This chart foreshadows how real returns in equities are likely to evolve over coming years based purely on a host of standardized valuation metrics plotted against real equity returns over subsequent years. Equity valuations are high, we know that, but the chart nicely illustrates what that may mean for future returns based on previous periods of high and low valuations. If past is prologue, then the current elevated premium investors pay for earning streams is essentially pulling forward returns otherwise enjoyed later. With a lag of 10 years the path of likely real returns is now poised to steadily decline converging toward zero. It means the low hanging fruit has been plucked. The need to diversify one’s returns is what will grow.
Of course, nothing is a certainty and real returns will be based on many different factors including earnings growth, inflation, and interest rates among others. At this point we know earnings growth is robust, operating margins are wide, and the pandemic has created a mini (positive) productivity shock, one that brought forward much of the digital innovation previously expected to materialize 5 to 10 years down the road. The challenge will be to build upon the recent strong productivity momentum, but on this the historical record of recent years is not terribly encouraging. Even if we presume the productivity gains will persist over time, growth is likely to be handicapped by aging demographics (weak labor force growth), high debt loads in the public and private sector, and interest rates that are likely to be moving higher, not lower.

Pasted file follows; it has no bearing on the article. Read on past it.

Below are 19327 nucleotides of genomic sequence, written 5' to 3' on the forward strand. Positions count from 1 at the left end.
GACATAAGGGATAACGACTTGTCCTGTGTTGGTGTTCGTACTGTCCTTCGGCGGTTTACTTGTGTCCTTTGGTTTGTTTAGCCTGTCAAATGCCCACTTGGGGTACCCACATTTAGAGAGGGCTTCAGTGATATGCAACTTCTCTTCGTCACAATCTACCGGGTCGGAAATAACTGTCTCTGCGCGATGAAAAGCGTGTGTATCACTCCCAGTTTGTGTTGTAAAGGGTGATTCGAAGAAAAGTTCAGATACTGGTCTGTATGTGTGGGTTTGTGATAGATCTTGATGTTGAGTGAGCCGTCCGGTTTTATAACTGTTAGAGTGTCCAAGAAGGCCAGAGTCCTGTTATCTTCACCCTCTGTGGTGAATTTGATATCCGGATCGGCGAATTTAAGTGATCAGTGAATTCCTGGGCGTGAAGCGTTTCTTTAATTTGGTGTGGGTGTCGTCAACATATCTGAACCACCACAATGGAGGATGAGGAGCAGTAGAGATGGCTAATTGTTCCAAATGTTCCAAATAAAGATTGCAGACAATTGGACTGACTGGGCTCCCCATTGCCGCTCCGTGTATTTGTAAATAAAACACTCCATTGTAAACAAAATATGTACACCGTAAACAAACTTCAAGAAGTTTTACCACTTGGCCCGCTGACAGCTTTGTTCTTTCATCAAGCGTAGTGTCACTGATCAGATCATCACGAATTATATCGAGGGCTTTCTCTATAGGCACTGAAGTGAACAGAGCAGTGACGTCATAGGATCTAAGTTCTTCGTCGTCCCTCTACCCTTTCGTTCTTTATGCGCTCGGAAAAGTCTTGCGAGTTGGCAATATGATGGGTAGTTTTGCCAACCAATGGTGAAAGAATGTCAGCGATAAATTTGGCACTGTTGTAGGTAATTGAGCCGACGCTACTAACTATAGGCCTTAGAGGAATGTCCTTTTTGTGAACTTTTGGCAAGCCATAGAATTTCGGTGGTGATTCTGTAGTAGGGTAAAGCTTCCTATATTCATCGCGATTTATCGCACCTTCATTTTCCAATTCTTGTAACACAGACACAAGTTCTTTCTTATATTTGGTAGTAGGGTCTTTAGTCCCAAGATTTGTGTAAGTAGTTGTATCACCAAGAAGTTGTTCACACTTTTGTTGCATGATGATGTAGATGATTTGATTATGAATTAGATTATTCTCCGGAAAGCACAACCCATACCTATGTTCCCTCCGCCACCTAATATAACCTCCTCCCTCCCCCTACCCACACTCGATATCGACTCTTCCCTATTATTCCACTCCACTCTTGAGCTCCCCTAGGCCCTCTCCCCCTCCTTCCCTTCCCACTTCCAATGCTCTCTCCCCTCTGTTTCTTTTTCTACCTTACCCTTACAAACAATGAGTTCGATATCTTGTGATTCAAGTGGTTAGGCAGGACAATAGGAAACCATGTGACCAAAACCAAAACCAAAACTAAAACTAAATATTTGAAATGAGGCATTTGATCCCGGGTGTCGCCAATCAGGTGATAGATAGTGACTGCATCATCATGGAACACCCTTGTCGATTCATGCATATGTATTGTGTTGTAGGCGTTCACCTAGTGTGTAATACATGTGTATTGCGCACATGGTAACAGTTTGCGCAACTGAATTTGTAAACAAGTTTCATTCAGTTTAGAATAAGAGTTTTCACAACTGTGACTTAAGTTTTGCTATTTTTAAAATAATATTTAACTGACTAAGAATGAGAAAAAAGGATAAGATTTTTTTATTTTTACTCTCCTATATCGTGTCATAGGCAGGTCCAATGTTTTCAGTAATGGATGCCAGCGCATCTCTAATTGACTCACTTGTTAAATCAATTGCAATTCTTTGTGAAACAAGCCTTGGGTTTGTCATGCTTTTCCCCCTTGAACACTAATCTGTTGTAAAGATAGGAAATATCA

Odds are therefore low for any significant upside surprise to earnings growth. If so, that only reinforces the basic message that frothy valuations today have pulled forward real returns that are otherwise poised to diminish over coming years. Perhaps the premium investors pay per unit of earnings growth will save the day? Perhaps, but not likely. De globalization of supply chains and labor scarcity suggest the inflation regime has shifted approximately 50bps higher. Large fiscal deficits, large external deficits, and higher inflation together mean interest rates are likely to move higher. Higher inflation and higher interest rates mean investors will not pay more per unit of profit growth. They will pay less.
This scenario puts a premium on diversification in one’s portfolio. However, the traditional 60/40 equity bond allocation is likely to struggle. Real returns that are already deeply negative in much of the bond universe (including High Yield Junk) is not much of a lifeline for diminished returns on equities. Investors will be better served to explore absolute return strategies that offer low correlation to equity markets, and ones without the risk for capital loss presented by most low yielding fixed income assets.
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